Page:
Wednesday, November 12, 2008

The Leaves are Fading, ABT at City Center, Sunday matinée, October 26, 2008

The Leaves are Fading

Today's matinée (Sunday, Oct. 26th) was a present to myself on the occasion of one of children's birthdays (the 4th to turn 28, egad!) and what a wonderful gift it was. I don't think I've been inside the City Center theater since NYCB called it home prior to moving to Lincoln Center. My mother, and at Nutcracker time my father too, took me there back then and I remember it being BIG. Well, either it shrunk or I grew up. I think we know which. Entering the orchestra section flabbergasted me -- it was such a little place!

I was led to my front row seat (a perfect one, no.105) and seated, had the stage almost in my lap. I don't think I ever sat in the front row with my folks when I was little. The orchestra pit is quite small and deep, so the lip of the stage puts you intimately in touch with the action on it.

I was so eager to see "The Leaves are Fading" for it was to be the second time I'd seen a company dance it this year. In February I watched all performances of Festival Ballet Providence's production of it because my daughter was a member of the company.

Järvi Raudsepp and Roger Fonnegra in Festival Ballet's
The Leaves are Fading, February, 2008
Gene Schiavone photo
It is one of the loveliest ballets in existence and could be watched repeatedly without ever becoming tiring. Melissa Thomas was the lady in green. She floated through the mini-role, both pre-ballet and at closing, with a beatific and understanding smile on her lovely face, with just a trace of wistfulness at the very end as she let the last memory/dancer fade away. First to appear Hee Seo had me fixated on her at various times throughout the ballet because of the exquisite carved shape of her legs and feet (reminds me of Irina's legs). A precise dancer with a high passé position, her form was compelling to follow as she drew arcs with her legs and positioned her long high-arched feet from movement to movement. I also loved watching Jacquelyn Reyes who has such a sunny look and beautiful body. Her lilting front brisés showed off her long legs and delightfully high jump. One of my favorite dancers today.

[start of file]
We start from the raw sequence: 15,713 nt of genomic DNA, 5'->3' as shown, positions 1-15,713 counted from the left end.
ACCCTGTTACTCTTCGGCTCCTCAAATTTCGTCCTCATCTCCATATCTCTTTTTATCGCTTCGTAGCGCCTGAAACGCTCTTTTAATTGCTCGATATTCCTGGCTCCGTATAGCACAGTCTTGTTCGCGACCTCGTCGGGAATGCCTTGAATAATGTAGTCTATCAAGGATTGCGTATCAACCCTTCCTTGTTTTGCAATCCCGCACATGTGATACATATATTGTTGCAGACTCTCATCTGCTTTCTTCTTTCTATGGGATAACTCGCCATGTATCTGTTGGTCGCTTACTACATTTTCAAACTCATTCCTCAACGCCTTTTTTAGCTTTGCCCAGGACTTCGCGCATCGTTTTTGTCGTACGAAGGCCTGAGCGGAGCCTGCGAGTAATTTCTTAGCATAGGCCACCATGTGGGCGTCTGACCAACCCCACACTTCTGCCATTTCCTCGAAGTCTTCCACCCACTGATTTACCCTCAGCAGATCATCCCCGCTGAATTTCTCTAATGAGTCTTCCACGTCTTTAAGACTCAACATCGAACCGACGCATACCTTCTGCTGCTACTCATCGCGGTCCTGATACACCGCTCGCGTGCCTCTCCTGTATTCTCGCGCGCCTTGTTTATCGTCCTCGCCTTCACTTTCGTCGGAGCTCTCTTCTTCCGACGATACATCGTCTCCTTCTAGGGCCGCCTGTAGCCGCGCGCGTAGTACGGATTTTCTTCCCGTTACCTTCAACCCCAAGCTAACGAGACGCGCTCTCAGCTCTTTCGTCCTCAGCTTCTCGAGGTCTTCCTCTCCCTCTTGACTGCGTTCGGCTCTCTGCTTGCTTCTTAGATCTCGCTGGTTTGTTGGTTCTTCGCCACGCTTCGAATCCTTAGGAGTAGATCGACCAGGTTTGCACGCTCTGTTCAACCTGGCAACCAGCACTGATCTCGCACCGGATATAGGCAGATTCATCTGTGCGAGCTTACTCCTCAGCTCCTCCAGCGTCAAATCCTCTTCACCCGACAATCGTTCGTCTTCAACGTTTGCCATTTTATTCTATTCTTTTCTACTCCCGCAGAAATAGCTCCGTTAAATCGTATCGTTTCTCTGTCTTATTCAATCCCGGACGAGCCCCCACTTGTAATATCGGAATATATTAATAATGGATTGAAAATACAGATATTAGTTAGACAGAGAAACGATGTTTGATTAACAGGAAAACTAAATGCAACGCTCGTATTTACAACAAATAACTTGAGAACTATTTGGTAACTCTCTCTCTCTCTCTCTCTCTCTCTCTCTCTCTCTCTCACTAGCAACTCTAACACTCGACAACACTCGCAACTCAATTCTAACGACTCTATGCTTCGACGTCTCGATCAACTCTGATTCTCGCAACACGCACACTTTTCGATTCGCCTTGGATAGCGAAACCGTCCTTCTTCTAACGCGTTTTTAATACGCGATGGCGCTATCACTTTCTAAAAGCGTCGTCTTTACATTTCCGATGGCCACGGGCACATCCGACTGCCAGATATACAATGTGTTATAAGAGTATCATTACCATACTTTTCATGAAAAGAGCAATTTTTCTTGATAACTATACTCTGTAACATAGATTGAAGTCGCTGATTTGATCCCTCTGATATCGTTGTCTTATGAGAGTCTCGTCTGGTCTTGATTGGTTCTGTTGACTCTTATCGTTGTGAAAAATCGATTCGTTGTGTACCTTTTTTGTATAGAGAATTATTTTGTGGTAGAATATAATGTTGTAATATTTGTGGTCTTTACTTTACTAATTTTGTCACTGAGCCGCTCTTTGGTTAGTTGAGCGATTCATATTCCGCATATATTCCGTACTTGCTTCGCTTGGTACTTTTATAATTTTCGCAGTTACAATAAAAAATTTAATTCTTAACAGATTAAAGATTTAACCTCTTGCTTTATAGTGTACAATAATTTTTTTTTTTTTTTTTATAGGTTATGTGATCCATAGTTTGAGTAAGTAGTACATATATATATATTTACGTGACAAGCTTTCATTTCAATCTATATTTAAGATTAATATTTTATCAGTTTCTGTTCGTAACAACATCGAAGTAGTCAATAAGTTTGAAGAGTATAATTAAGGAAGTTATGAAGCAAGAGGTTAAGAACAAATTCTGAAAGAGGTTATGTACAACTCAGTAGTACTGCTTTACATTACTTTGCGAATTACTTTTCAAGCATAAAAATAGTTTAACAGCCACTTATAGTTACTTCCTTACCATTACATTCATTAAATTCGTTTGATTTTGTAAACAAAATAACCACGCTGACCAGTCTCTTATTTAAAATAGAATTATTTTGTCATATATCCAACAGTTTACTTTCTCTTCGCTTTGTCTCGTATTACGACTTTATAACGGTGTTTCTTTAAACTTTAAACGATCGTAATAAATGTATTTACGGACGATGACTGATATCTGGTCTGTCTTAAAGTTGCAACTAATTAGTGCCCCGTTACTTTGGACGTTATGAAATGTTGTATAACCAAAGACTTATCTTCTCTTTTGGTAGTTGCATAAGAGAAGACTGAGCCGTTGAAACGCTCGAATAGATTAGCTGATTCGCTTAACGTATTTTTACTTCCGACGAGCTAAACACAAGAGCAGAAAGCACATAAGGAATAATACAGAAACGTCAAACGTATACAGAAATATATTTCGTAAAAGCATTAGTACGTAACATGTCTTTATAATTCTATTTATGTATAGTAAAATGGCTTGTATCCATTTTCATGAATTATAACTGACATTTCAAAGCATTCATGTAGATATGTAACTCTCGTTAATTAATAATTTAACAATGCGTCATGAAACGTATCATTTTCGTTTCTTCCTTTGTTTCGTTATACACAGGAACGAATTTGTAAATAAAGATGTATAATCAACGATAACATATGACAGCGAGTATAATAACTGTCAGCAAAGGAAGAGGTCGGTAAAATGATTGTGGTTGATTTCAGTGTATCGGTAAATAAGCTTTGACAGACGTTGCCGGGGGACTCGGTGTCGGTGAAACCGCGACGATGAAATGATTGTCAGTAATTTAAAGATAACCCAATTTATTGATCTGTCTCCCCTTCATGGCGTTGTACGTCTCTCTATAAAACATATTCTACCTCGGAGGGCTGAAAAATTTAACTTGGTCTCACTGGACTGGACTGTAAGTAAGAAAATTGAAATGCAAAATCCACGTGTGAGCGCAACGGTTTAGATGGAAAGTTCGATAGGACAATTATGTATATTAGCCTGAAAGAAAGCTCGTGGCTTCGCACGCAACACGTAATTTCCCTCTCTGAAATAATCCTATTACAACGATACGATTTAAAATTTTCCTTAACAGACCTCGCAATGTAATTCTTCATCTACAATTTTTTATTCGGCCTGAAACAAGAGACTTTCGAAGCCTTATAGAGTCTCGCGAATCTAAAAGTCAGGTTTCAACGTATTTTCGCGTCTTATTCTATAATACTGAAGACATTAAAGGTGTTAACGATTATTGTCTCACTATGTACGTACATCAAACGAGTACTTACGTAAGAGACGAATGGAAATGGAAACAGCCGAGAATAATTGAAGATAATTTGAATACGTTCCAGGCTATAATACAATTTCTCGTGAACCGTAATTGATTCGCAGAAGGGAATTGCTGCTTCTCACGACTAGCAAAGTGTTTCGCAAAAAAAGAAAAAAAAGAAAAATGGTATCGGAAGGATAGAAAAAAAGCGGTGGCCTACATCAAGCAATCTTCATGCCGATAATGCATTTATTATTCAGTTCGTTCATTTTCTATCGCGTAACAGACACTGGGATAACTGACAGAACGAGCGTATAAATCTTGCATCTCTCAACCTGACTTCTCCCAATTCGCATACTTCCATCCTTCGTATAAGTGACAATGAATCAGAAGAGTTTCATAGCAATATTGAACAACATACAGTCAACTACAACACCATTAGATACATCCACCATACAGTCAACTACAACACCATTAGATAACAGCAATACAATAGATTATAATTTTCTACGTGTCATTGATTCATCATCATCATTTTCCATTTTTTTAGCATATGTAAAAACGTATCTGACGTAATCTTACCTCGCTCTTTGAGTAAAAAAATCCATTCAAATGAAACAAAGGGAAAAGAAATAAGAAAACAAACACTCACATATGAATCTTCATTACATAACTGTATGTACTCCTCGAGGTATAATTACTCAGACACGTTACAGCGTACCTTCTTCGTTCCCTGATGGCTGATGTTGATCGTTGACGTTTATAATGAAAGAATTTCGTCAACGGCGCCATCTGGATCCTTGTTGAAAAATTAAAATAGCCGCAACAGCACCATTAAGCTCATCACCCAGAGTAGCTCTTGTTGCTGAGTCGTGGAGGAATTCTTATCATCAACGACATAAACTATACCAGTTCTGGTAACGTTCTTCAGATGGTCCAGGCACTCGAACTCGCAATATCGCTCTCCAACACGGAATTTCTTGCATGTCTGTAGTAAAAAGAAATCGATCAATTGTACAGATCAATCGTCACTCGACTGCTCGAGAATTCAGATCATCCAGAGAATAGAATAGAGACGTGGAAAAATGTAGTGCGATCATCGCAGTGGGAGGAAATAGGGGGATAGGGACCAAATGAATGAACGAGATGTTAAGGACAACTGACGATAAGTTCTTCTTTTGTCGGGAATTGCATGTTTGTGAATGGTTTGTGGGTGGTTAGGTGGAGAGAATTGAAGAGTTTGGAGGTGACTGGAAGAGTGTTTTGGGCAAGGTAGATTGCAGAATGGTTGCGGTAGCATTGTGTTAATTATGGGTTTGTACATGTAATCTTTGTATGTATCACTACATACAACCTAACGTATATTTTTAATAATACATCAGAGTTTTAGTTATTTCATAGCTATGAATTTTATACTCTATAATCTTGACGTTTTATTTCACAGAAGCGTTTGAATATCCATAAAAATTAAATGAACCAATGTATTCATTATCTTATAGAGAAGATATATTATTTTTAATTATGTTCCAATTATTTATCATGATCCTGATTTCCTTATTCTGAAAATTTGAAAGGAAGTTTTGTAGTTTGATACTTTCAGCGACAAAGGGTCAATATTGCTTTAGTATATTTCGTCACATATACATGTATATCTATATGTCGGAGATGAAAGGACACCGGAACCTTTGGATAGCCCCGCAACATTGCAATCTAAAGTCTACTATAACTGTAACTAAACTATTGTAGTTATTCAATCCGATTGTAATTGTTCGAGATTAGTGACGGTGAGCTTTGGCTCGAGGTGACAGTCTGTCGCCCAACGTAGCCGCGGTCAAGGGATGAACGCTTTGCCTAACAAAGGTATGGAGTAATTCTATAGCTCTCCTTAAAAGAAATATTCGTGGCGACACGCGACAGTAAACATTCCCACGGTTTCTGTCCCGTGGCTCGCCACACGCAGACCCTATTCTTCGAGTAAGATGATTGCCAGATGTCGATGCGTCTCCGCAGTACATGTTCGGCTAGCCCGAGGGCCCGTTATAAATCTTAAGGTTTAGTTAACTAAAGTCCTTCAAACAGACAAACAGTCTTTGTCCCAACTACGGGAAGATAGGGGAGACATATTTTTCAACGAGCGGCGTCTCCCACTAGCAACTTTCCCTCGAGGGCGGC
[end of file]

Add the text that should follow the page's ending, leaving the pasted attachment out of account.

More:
Jared Matthews also had a loose, joyful jump as he partnered Maria Ricetto in one of the duets. Both danced with enchantment and pleasure and conveyed it to us in the audience very easily. A lovely pas de deux. After being so charmed by Tobin Eason last Friday at Bard, I noticed him as soon as he danced onstage today. He had a similar jovial face, a little toned down to befit "Leaves", and my glance gravitated toward him again and again.The partnership of Veronika Part and Alexandre Hammoudi worked very well in this ballet. Their pas de deux was golden. I especially loved the weighted way Veronika lifted her leg in grand battement, achieving a solid position at the top of the movement and holding it. She was secure throughout and, yes, I will add, perfect. An absolute standout in "Leaves". Hammoudi was a skilled partner with an accomplished performance himself, and they suited each other fully.

Marcelo Gomes and Julie Kent in The Leaves are Fading
Gene Schiavone photo